John Peter Hankey

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John Peter Hankey

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John Peter Hankey (1770-1807)




Lt-Col John Peter Hankey, JP


Eldest son of John Hankey of Mincing Lane and Elizabeth nee Thomson; John Peter, known as Jack, was born on 4 Sep 1770, possibly at his father’s house at Roehampton, and was baptised on 30 Sep at Putney. He was educated at Charterhouse School Oct 1782-Dec 1786. His cousin Matilda wrote in 1839 that as a lad he was ‘of an irritable temper and very easily teazed’.

John Peter was a West India merchant, in his father’s firm Simond & Hankey of 7 Mincing Lane, and must have become senior partner at the early age of 22. As the business passed from father to son it continued to prosper, as can be seen from a description of the Island of Grenada published in December 1805, which lists thirteen estates totalling 5,667 acres owned by Simond & Hankey.





Mrs John Peter Hankey, nee Isabella Alexander


But in 1795, there had been a slave rebellion on Grenada, and the records of the firm’s Grand Bras estate show that ‘every building was destroyed and every negro fled.’ The same year, an essay was published ‘on the Malignant Pestilential Fever introduced into the West Indian Islands from Boullam on the coast of Guinea.’ It claimed that yellow fever which had struck the West Indies during the previous two years had arrived on a slave ship named the Hankey. It may possibly have been the arrival of this ship in London which caused the death of his uncle Thomas Hankey of Fetcham Park in 1793.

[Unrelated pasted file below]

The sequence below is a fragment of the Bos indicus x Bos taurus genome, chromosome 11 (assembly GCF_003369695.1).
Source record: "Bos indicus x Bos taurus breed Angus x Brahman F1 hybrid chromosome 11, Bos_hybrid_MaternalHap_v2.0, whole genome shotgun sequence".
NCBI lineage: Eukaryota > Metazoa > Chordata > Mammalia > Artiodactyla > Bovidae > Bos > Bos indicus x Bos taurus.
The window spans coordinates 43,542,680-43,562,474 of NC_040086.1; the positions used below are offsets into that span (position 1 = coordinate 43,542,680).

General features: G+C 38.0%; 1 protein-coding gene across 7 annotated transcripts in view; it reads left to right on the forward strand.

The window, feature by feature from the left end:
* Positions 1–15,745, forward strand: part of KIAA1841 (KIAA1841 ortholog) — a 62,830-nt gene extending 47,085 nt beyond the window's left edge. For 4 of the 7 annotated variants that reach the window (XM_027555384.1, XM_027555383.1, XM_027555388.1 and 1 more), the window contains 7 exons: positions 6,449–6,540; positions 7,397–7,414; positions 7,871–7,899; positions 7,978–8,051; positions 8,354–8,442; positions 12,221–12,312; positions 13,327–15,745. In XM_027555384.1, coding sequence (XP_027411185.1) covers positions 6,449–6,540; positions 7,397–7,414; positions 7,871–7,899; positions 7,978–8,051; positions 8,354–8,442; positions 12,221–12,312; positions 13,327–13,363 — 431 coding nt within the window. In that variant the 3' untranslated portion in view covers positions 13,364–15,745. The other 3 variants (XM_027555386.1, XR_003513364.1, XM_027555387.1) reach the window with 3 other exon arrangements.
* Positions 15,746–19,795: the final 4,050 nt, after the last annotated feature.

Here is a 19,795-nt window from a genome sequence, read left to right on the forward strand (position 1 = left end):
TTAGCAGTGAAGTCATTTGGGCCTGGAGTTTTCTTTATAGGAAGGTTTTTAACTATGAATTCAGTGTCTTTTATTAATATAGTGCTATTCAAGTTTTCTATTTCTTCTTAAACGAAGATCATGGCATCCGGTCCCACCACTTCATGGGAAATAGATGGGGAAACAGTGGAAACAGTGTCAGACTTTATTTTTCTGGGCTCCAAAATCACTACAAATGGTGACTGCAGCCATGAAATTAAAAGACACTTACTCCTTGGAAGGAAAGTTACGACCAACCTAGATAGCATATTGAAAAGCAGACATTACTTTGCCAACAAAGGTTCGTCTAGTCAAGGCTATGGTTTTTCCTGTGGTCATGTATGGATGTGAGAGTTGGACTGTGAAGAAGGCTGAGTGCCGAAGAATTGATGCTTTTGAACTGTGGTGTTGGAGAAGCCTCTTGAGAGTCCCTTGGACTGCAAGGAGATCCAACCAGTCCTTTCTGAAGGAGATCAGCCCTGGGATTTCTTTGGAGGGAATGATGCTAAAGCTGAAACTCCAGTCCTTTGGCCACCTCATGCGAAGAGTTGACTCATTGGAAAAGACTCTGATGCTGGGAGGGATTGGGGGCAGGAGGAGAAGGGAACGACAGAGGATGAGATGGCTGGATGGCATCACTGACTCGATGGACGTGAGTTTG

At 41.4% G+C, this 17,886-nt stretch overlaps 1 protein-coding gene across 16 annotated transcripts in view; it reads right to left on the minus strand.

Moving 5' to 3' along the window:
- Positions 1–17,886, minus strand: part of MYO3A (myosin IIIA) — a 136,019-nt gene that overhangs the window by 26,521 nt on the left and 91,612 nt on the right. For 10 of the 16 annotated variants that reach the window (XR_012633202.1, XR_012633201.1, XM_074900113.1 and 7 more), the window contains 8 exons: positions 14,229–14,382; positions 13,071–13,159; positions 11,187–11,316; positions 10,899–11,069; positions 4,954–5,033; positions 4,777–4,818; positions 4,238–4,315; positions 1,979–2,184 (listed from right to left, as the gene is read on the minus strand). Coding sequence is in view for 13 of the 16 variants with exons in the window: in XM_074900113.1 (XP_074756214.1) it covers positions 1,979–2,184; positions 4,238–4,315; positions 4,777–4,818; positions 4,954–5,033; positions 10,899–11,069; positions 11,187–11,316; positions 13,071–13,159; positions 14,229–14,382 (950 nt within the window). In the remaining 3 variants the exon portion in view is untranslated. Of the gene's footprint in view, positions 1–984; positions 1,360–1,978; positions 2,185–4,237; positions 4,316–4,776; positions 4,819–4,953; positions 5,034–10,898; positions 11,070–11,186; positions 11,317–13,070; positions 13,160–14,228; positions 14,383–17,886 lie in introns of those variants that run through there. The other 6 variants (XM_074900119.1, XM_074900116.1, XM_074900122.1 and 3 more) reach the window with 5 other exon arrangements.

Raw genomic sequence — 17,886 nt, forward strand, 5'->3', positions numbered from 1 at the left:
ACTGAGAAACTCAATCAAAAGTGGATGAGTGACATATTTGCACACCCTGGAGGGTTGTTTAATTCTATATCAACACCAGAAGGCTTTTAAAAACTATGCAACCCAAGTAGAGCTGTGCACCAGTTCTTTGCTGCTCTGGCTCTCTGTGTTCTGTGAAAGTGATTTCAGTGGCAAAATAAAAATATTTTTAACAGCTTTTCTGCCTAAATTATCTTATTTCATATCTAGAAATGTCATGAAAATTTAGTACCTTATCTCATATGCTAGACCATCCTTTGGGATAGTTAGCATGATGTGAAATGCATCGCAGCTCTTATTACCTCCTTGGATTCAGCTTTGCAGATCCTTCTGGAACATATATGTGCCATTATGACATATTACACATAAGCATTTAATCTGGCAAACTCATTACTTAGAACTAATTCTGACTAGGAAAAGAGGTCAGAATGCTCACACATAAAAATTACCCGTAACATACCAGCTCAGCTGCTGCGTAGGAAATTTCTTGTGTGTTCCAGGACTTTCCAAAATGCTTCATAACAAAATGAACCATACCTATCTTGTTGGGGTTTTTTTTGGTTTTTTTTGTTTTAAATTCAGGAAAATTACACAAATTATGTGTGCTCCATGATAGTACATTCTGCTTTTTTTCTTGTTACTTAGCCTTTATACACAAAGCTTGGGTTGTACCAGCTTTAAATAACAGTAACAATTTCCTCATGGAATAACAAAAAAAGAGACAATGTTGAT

John Peter and his sons made various initiatives to improve the West Indian business. They bought engines from Boulton & Watt to do the milling on their estates in Jamaica and Grenada. They tried importing workers from Malta and Portugal to do the work previously done by their slaves, and they started growing nutmeg in an attempt to break the Indonesian spice monopoly. John Peter Hankey’s interest in Grand Bras Estates, Grenada was subsequently sold by his sons to their uncle Thomson Hankey.

On 24 Dec 1792, four months after his father’s death, John Peter was married at Walcot Church, Bath to Isabella Alexander (1769-1851), then of the Circus, Bath. Isabella was the fifth daughter of William Alexander of Blackhouse, Ayrshire and sister of Rt Hon Sir William Alexander of Airdrie, Lord Chief Baron of the Exchequer.

By her he had one daughter and three surviving sons, all baptised at St Dunstan in the East:



see below

John Alexander


see below

Henry Aitcheson


see below



see below


In 1793 John Peter sold his late father’s house at Streatham, and in 1794 purchased Grass Farm, Finchley. The largest medieval freehold estate [in Finchley] apart from the manors was Grotes or Grass Farm, between Church End and the Hendon boundary. In 1794 Frances M. Austen ... sold Grotes to John Peter Hankey, a banker whose widow Isabel purchased more land in 1819 and owned 118 acres in 1841. In 1856 Sir William Hankey [sic] sold it to John Harris Heal, grandson of the founder of the furniture firm.